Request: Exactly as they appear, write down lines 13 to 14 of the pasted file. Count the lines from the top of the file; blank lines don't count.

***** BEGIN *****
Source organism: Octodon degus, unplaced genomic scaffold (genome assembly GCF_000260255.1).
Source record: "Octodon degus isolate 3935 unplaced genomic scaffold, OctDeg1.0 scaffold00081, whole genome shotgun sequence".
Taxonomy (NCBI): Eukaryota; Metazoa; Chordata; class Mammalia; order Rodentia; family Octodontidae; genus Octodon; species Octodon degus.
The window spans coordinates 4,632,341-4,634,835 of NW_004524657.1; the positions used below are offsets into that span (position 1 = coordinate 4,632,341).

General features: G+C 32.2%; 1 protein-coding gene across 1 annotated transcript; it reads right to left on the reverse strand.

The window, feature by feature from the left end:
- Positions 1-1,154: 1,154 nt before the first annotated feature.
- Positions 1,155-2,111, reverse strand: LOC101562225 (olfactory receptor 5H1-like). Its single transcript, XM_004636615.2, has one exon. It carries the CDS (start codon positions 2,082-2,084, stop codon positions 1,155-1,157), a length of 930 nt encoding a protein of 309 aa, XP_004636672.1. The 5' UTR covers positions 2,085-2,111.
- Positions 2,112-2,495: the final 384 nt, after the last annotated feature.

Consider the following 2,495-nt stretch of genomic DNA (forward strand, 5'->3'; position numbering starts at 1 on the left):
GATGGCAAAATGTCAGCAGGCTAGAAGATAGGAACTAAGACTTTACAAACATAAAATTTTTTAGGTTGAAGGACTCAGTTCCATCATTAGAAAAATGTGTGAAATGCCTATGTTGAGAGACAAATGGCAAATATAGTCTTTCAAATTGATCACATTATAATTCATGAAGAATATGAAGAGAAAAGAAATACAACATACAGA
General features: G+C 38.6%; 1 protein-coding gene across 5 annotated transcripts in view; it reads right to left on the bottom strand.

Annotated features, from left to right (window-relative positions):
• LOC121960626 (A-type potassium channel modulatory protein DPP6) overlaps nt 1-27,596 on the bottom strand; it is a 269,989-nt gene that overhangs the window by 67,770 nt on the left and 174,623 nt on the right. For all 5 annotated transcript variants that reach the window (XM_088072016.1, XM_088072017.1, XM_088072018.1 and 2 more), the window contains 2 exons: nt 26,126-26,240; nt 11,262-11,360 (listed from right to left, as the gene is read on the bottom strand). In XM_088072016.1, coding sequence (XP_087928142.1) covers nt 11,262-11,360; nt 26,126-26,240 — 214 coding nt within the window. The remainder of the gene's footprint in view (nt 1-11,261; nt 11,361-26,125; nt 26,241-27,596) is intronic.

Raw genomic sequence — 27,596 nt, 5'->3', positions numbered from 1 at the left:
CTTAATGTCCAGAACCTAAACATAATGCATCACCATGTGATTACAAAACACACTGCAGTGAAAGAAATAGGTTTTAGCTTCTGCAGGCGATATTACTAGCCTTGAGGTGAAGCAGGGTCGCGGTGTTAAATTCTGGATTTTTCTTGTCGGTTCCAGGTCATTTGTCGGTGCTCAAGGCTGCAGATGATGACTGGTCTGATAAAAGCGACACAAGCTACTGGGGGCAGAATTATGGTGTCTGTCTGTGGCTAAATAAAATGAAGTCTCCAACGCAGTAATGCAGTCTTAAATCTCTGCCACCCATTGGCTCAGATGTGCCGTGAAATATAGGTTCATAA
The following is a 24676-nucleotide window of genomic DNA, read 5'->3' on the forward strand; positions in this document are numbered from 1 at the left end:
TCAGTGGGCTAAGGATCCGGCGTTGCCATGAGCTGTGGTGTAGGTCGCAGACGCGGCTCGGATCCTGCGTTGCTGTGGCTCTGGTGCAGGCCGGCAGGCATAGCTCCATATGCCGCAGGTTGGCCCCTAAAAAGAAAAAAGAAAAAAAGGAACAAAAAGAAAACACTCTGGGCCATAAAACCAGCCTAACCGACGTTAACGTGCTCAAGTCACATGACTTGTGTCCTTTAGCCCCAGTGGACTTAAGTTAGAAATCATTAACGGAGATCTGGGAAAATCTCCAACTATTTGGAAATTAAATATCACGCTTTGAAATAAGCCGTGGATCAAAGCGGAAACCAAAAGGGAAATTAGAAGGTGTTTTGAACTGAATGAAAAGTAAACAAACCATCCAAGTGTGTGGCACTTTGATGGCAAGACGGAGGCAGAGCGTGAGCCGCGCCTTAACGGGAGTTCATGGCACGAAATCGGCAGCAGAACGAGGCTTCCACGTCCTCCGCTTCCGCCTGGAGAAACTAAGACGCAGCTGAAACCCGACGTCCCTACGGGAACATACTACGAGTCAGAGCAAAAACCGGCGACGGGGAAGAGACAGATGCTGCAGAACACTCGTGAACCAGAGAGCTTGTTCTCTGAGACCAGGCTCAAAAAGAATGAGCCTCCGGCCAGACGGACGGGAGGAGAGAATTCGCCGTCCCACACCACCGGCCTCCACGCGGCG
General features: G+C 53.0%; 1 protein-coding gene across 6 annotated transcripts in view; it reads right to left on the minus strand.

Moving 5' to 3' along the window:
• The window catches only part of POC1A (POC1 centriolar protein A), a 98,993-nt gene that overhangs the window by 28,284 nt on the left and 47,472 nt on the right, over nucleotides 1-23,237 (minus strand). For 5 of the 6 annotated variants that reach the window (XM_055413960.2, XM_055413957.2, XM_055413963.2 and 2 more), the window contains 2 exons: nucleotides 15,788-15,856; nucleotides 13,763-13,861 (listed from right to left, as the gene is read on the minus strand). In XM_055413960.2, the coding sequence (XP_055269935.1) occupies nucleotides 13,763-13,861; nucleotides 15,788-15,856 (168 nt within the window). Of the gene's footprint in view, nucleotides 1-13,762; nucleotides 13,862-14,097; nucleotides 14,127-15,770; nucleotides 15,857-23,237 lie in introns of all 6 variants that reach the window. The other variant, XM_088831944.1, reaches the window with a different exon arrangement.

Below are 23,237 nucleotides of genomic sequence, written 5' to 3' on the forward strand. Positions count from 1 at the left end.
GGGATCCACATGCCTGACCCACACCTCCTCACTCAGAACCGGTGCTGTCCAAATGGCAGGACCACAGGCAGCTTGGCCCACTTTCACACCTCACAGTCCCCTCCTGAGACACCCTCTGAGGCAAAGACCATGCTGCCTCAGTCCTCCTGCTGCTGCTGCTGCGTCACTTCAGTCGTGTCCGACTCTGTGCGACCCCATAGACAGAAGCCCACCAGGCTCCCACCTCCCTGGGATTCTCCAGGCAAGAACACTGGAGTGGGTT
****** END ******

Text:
Annotated features, from left to right (window-relative positions):
• LOC121960626 (A-type potassium channel modulatory protein DPP6) overlaps nt 1-27,596 on the bottom strand; it is a 269,989-nt gene that overhangs the window by 67,770 nt on the left and 174,623 nt on the right. For all 5 annotated transcript variants that reach the window (XM_088072016.1, XM_088072017.1, XM_088072018.1 and 2 more), the window contains 2 exons: nt 26,126-26,240; nt 11,262-11,360 (listed from right to left, as the gene is read on the bottom strand). In XM_088072016.1, coding sequence (XP_087928142.1) covers nt 11,262-11,360; nt 26,126-26,240 — 214 coding nt within the window. The remainder of the gene's footprint in view (nt 1-11,261; nt 11,361-26,125; nt 26,241-27,596) is intronic.